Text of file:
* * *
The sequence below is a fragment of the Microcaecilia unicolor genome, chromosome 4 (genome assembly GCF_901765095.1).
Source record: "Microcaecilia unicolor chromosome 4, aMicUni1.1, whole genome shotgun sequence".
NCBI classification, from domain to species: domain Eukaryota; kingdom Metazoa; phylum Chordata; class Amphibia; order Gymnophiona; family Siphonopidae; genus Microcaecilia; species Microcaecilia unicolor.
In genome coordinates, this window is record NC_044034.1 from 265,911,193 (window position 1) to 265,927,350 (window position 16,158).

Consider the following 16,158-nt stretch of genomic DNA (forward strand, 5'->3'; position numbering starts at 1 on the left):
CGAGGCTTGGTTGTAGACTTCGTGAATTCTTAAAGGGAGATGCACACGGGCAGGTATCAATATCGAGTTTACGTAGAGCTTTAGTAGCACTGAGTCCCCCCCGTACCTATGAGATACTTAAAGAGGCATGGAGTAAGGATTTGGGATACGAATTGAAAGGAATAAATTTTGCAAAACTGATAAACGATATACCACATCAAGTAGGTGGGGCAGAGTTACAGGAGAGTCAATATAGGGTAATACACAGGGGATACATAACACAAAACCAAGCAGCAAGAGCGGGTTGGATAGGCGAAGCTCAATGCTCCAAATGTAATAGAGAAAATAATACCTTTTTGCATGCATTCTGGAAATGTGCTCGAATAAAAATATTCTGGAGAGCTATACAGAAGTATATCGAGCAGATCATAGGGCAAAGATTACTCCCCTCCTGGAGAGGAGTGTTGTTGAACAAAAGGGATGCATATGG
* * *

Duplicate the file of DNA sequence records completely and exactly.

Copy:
The sequence below is a fragment of the Microcaecilia unicolor genome, chromosome 4 (genome assembly GCF_901765095.1).
Source record: "Microcaecilia unicolor chromosome 4, aMicUni1.1, whole genome shotgun sequence".
NCBI classification, from domain to species: domain Eukaryota; kingdom Metazoa; phylum Chordata; class Amphibia; order Gymnophiona; family Siphonopidae; genus Microcaecilia; species Microcaecilia unicolor.
In genome coordinates, this window is record NC_044034.1 from 265,911,193 (window position 1) to 265,927,350 (window position 16,158).

Consider the following 16,158-nt stretch of genomic DNA (forward strand, 5'->3'; position numbering starts at 1 on the left):
CGAGGCTTGGTTGTAGACTTCGTGAATTCTTAAAGGGAGATGCACACGGGCAGGTATCAATATCGAGTTTACGTAGAGCTTTAGTAGCACTGAGTCCCCCCCGTACCTATGAGATACTTAAAGAGGCATGGAGTAAGGATTTGGGATACGAATTGAAAGGAATAAATTTTGCAAAACTGATAAACGATATACCACATCAAGTAGGTGGGGCAGAGTTACAGGAGAGTCAATATAGGGTAATACACAGGGGATACATAACACAAAACCAAGCAGCAAGAGCGGGTTGGATAGGCGAAGCTCAATGCTCCAAATGTAATAGAGAAAATAATACCTTTTTGCATGCATTCTGGAAATGTGCTCGAATAAAAATATTCTGGAGAGCTATACAGAAGTATATCGAGCAGATCATAGGGCAAAGATTACTCCCCTCCTGGAGAGGAGTGTTGTTGAACAAAAGGGATGCATATGG